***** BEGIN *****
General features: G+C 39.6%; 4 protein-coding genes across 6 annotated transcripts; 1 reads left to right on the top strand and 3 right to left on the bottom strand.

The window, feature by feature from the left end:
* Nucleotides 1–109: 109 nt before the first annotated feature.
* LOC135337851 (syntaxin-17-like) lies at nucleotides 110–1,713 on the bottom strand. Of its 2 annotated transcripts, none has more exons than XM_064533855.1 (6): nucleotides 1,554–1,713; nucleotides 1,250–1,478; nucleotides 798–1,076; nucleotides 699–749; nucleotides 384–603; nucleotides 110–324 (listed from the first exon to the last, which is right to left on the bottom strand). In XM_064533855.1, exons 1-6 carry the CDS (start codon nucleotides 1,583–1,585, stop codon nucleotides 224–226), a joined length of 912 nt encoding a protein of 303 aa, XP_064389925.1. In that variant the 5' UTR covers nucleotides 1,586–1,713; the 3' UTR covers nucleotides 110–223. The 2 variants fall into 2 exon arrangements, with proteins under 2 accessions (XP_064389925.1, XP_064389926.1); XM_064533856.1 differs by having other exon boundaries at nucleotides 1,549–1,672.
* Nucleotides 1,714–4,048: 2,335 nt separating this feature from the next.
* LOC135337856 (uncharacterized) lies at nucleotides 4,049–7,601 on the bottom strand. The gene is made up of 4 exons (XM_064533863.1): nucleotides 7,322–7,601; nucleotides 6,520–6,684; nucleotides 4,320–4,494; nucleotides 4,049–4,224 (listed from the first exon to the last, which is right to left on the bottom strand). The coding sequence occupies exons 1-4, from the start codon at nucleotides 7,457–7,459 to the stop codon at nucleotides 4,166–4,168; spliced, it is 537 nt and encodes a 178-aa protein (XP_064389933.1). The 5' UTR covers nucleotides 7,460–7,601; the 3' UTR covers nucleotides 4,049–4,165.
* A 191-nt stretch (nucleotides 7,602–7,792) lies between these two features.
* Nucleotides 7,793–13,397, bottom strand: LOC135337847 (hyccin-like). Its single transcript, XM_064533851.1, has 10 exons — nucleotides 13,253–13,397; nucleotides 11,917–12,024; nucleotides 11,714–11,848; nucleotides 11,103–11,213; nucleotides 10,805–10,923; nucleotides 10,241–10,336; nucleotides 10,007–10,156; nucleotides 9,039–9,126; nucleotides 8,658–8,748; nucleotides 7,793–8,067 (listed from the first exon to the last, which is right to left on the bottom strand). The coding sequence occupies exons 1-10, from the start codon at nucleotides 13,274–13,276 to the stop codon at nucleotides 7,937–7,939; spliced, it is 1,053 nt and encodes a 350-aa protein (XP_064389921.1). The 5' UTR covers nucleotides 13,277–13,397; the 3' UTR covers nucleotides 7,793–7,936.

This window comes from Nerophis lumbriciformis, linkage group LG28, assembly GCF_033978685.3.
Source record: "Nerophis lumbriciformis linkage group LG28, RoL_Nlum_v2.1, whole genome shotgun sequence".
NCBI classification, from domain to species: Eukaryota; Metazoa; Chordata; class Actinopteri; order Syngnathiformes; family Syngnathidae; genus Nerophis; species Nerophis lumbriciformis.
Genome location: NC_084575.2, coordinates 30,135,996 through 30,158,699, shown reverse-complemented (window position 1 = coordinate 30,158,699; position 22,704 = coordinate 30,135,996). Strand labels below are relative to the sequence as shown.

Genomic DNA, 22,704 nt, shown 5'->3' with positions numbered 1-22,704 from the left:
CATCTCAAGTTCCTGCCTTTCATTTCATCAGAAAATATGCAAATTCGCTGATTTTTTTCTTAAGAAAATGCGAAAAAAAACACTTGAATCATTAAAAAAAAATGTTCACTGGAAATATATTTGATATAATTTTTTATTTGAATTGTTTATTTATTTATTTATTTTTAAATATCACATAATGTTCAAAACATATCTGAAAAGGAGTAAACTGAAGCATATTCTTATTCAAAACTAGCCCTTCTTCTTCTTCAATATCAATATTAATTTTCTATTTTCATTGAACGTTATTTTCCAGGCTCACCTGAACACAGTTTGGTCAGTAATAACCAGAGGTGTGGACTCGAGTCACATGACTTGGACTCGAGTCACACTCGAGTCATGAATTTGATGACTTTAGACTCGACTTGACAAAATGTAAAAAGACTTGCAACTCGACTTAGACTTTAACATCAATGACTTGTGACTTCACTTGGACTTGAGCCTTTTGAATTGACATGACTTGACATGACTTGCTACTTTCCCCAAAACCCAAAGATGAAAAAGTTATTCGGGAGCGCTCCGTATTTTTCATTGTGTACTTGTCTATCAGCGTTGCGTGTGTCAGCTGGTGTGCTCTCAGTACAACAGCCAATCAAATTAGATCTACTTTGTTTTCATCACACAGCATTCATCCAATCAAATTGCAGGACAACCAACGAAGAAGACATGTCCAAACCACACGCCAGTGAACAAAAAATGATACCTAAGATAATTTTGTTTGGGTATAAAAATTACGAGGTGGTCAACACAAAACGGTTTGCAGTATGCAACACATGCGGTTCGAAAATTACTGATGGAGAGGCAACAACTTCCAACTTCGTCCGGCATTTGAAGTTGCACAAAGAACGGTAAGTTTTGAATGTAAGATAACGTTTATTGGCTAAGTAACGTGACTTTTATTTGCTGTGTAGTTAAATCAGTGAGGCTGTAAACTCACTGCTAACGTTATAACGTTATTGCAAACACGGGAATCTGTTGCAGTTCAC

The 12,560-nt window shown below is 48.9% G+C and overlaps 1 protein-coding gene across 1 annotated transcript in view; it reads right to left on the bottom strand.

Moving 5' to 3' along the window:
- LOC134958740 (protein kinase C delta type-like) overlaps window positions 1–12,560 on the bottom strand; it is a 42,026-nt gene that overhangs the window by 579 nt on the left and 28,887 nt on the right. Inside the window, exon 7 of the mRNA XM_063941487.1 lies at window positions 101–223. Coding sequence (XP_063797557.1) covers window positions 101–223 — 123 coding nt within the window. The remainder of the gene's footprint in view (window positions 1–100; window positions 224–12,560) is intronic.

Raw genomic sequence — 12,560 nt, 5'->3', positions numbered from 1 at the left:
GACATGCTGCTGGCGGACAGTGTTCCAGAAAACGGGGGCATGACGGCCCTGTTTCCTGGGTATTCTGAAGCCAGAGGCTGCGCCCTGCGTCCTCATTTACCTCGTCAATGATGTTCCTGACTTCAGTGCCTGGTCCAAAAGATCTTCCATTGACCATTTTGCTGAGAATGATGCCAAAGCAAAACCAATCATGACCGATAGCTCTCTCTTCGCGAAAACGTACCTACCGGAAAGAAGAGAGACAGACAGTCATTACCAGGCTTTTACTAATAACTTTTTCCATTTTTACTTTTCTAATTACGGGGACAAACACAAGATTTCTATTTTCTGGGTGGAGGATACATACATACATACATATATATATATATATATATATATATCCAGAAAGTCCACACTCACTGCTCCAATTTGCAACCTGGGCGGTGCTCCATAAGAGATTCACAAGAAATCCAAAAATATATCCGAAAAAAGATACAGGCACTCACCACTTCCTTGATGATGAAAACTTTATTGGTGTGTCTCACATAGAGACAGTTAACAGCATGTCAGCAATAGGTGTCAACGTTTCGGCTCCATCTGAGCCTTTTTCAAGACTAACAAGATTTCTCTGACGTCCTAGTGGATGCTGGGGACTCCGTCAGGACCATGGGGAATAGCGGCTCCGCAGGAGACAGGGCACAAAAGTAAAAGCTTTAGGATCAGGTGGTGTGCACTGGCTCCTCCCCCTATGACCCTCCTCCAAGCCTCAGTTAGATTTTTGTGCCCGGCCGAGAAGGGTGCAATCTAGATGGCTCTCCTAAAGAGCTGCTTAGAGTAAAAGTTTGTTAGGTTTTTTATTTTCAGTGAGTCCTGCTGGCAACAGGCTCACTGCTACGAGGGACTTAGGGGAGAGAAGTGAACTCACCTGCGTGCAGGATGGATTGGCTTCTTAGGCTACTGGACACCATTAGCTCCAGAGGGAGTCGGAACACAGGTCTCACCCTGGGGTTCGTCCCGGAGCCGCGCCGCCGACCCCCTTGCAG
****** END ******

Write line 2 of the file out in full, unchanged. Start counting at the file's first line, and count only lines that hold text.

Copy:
The window, feature by feature from the left end: